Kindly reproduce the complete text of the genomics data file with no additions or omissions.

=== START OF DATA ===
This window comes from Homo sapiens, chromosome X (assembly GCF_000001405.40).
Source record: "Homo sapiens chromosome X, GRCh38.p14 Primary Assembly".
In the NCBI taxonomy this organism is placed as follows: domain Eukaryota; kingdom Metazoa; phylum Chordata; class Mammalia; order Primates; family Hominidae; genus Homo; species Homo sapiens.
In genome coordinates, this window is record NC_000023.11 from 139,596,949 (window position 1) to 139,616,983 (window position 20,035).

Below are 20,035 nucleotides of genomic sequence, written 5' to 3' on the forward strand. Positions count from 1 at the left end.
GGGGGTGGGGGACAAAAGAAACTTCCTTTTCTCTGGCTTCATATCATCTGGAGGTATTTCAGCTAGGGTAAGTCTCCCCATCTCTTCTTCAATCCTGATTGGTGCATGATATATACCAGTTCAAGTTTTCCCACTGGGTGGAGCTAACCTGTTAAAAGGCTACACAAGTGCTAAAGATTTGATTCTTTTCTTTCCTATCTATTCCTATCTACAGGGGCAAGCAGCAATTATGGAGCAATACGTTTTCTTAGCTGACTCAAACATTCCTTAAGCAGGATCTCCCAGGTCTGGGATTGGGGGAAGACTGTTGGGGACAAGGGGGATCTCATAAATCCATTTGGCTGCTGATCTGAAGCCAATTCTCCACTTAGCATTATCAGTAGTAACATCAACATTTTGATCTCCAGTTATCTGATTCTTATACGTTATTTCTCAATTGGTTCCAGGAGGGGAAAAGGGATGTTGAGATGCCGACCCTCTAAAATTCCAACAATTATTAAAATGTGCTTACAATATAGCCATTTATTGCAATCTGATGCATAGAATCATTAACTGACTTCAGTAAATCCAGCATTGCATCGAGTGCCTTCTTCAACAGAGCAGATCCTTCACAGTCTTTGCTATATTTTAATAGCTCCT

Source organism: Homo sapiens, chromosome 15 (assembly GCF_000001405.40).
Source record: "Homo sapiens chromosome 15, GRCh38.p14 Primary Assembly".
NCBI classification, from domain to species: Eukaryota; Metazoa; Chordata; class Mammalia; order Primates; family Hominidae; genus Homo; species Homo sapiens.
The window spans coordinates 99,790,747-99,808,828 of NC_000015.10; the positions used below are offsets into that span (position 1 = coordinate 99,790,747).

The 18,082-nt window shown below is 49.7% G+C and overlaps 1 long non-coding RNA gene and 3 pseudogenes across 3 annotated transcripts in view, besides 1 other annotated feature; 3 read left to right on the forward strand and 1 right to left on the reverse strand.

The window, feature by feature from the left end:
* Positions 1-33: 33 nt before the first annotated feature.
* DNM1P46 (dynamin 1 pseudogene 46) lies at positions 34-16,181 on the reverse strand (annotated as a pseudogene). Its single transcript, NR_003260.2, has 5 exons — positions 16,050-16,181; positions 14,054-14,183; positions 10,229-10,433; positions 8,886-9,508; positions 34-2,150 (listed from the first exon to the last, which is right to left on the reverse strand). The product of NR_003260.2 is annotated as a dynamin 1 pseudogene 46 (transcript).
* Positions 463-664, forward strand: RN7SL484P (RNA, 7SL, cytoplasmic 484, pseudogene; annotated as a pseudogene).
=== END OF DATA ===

This window comes from Homo sapiens, chromosome X (assembly GCF_000001405.40).
Source record: "Homo sapiens chromosome X, GRCh38.p14 Primary Assembly".
In the NCBI taxonomy this organism is placed as follows: domain Eukaryota; kingdom Metazoa; phylum Chordata; class Mammalia; order Primates; family Hominidae; genus Homo; species Homo sapiens.
In genome coordinates, this window is record NC_000023.11 from 139,596,949 (window position 1) to 139,616,983 (window position 20,035).

Below are 20,035 nucleotides of genomic sequence, written 5' to 3' on the forward strand. Positions count from 1 at the left end.
GGGGGTGGGGGACAAAAGAAACTTCCTTTTCTCTGGCTTCATATCATCTGGAGGTATTTCAGCTAGGGTAAGTCTCCCCATCTCTTCTTCAATCCTGATTGGTGCATGATATATACCAGTTCAAGTTTTCCCACTGGGTGGAGCTAACCTGTTAAAAGGCTACACAAGTGCTAAAGATTTGATTCTTTTCTTTCCTATCTATTCCTATCTACAGGGGCAAGCAGCAATTATGGAGCAATACGTTTTCTTAGCTGACTCAAACATTCCTTAAGCAGGATCTCCCAGGTCTGGGATTGGGGGAAGACTGTTGGGGACAAGGGGGATCTCATAAATCCATTTGGCTGCTGATCTGAAGCCAATTCTCCACTTAGCATTATCAGTAGTAACATCAACATTTTGATCTCCAGTTATCTGATTCTTATACGTTATTTCTCAATTGGTTCCAGGAGGGGAAAAGGGATGTTGAGATGCCGACCCTCTAAAATTCCAACAATTATTAAAATGTGCTTACAATATAGCCATTTATTGCAATCTGATGCATAGAATCATTAACTGACTTCAGTAAATCCAGCATTGCATCGAGTGCCTTCTTCAACAGAGCAGATCCTTCACAGTCTTTGCTATATTTTAATAGCTCCT

Source organism: Homo sapiens, chromosome 15 (assembly GCF_000001405.40).
Source record: "Homo sapiens chromosome 15, GRCh38.p14 Primary Assembly".
NCBI classification, from domain to species: Eukaryota; Metazoa; Chordata; class Mammalia; order Primates; family Hominidae; genus Homo; species Homo sapiens.
The window spans coordinates 99,790,747-99,808,828 of NC_000015.10; the positions used below are offsets into that span (position 1 = coordinate 99,790,747).

The 18,082-nt window shown below is 49.7% G+C and overlaps 1 long non-coding RNA gene and 3 pseudogenes across 3 annotated transcripts in view, besides 1 other annotated feature; 3 read left to right on the forward strand and 1 right to left on the reverse strand.

The window, feature by feature from the left end:
* Positions 1-33: 33 nt before the first annotated feature.
* DNM1P46 (dynamin 1 pseudogene 46) lies at positions 34-16,181 on the reverse strand (annotated as a pseudogene). Its single transcript, NR_003260.2, has 5 exons — positions 16,050-16,181; positions 14,054-14,183; positions 10,229-10,433; positions 8,886-9,508; positions 34-2,150 (listed from the first exon to the last, which is right to left on the reverse strand). The product of NR_003260.2 is annotated as a dynamin 1 pseudogene 46 (transcript).
* Positions 463-664, forward strand: RN7SL484P (RNA, 7SL, cytoplasmic 484, pseudogene; annotated as a pseudogene).